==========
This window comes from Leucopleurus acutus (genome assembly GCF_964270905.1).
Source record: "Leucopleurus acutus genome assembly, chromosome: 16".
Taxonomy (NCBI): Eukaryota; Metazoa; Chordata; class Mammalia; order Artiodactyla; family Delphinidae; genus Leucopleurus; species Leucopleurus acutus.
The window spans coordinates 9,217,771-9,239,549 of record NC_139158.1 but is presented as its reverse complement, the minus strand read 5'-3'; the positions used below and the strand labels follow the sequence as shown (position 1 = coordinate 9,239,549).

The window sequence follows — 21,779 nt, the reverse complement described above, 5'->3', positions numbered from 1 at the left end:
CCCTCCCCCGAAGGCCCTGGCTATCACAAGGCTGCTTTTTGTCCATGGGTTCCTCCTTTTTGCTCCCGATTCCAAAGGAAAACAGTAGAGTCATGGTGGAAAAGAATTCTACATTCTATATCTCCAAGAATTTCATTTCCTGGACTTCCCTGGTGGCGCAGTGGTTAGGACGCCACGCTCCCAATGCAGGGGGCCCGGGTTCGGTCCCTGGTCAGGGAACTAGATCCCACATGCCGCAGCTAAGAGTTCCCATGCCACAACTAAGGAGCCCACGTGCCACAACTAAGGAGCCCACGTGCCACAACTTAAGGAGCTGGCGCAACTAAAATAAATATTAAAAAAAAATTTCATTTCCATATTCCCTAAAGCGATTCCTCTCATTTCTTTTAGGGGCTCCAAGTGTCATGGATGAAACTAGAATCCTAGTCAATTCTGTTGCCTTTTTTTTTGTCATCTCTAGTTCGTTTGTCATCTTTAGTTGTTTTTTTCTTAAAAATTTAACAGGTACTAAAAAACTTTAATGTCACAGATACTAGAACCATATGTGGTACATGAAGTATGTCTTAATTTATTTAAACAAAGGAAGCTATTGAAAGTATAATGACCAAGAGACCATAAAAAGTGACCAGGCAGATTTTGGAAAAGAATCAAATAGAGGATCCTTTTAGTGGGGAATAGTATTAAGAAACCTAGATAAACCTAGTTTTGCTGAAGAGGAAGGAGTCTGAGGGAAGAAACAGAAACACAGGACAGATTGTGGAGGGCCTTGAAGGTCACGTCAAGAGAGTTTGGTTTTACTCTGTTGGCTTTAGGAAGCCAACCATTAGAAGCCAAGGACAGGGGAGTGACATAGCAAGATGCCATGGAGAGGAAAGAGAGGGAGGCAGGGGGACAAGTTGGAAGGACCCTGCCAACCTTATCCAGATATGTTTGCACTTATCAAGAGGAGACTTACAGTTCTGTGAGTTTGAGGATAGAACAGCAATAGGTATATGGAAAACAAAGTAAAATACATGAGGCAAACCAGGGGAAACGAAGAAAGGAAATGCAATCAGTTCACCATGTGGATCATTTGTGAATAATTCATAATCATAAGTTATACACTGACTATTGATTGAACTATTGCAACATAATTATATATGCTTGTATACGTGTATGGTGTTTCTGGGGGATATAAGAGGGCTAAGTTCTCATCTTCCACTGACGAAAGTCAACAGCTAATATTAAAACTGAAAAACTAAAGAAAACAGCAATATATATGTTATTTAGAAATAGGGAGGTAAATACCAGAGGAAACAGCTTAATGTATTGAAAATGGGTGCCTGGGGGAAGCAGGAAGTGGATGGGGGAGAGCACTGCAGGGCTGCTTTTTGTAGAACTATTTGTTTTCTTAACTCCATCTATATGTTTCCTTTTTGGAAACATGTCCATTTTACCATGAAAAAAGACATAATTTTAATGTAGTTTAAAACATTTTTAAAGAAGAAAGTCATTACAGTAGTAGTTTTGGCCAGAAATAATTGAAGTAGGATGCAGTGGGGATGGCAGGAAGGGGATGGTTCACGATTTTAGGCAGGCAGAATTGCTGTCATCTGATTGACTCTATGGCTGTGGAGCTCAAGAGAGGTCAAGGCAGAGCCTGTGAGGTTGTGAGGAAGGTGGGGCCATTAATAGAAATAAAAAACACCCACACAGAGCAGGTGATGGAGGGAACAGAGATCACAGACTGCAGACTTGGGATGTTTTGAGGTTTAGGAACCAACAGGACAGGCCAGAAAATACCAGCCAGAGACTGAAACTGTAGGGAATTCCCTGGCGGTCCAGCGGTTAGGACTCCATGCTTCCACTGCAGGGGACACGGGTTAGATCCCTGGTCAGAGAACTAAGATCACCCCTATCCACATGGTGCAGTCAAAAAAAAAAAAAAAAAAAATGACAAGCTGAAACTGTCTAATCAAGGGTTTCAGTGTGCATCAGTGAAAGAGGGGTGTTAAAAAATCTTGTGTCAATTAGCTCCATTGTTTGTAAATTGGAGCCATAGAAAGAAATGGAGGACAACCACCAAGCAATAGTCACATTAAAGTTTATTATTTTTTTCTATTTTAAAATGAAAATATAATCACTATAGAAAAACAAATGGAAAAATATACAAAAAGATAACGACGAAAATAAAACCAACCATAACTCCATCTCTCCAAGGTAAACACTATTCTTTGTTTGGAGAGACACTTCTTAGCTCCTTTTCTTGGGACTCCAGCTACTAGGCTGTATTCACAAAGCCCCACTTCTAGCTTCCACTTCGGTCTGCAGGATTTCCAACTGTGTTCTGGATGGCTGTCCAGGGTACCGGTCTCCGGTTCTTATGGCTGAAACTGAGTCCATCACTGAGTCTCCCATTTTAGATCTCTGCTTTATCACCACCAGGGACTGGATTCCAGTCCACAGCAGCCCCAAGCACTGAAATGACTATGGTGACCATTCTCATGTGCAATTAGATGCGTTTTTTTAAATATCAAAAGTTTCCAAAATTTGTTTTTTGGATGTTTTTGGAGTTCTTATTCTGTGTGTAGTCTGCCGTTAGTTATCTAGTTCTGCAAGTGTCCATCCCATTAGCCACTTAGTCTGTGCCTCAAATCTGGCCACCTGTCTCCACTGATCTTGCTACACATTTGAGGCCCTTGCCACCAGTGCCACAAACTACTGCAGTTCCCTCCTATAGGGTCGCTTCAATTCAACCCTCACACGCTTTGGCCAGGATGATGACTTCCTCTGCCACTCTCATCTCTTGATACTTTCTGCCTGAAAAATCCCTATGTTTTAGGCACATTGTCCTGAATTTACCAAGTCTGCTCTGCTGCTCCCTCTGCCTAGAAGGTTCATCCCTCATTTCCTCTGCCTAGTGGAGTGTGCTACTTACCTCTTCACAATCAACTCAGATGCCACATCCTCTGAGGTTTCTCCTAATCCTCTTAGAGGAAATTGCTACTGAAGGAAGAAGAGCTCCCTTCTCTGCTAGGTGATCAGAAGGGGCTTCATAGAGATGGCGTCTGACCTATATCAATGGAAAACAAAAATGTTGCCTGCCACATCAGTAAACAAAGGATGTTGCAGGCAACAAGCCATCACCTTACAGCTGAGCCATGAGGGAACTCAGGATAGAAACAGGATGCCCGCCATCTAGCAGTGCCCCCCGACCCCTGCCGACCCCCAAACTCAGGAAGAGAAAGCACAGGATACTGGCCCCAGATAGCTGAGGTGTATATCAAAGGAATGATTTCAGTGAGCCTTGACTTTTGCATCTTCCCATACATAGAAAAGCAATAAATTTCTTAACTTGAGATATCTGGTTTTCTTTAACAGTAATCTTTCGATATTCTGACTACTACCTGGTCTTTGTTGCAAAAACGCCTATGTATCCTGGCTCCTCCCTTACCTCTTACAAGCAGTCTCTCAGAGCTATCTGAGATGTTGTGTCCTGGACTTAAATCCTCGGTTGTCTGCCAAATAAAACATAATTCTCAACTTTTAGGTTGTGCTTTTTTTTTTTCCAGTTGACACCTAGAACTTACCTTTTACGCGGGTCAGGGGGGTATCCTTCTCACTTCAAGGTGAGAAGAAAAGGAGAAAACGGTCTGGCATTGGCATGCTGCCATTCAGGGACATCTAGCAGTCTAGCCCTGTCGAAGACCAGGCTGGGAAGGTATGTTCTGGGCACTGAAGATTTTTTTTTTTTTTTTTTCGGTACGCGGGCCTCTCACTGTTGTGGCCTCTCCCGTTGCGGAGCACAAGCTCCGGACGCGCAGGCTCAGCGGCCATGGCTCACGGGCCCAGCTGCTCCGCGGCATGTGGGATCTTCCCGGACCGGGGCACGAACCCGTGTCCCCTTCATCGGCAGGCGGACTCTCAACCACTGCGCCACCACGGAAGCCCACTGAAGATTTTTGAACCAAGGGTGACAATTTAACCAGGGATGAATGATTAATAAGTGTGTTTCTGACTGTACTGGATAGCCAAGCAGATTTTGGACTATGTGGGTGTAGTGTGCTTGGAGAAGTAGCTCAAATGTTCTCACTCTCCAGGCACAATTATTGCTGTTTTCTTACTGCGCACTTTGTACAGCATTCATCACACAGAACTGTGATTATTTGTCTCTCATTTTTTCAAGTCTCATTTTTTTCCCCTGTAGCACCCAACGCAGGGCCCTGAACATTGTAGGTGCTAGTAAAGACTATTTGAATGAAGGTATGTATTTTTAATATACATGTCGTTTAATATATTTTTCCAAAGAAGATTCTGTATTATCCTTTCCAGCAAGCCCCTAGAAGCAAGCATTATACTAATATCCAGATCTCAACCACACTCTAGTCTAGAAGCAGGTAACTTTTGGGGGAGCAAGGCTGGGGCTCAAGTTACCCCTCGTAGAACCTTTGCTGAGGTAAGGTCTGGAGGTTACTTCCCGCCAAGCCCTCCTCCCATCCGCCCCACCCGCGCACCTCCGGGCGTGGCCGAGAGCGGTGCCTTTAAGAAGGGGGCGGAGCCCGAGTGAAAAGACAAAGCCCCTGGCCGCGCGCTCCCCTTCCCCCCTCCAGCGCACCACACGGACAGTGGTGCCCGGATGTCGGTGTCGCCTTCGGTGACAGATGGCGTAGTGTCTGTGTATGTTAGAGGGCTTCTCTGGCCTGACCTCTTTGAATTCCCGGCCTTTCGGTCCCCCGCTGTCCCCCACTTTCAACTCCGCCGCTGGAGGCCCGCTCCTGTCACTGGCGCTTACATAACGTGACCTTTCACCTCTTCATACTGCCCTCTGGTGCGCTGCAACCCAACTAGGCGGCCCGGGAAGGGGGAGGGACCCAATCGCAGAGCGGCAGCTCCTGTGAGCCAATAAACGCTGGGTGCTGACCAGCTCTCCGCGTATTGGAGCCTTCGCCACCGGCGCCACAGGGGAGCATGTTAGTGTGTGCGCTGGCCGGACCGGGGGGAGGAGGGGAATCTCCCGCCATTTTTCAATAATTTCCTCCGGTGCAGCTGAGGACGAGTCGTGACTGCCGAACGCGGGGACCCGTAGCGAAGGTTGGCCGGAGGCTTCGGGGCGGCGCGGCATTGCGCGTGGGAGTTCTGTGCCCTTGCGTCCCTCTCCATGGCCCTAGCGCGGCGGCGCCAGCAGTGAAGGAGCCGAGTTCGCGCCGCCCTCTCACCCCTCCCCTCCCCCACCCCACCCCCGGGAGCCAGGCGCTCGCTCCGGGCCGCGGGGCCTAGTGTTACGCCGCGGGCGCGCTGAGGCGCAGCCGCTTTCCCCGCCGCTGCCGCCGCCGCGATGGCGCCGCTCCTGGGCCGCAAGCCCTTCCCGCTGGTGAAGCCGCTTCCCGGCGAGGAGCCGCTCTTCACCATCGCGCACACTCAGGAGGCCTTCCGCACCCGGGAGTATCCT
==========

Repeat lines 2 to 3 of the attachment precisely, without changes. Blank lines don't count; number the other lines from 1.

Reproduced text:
Source record: "Leucopleurus acutus genome assembly, chromosome: 16".
Taxonomy (NCBI): Eukaryota; Metazoa; Chordata; class Mammalia; order Artiodactyla; family Delphinidae; genus Leucopleurus; species Leucopleurus acutus.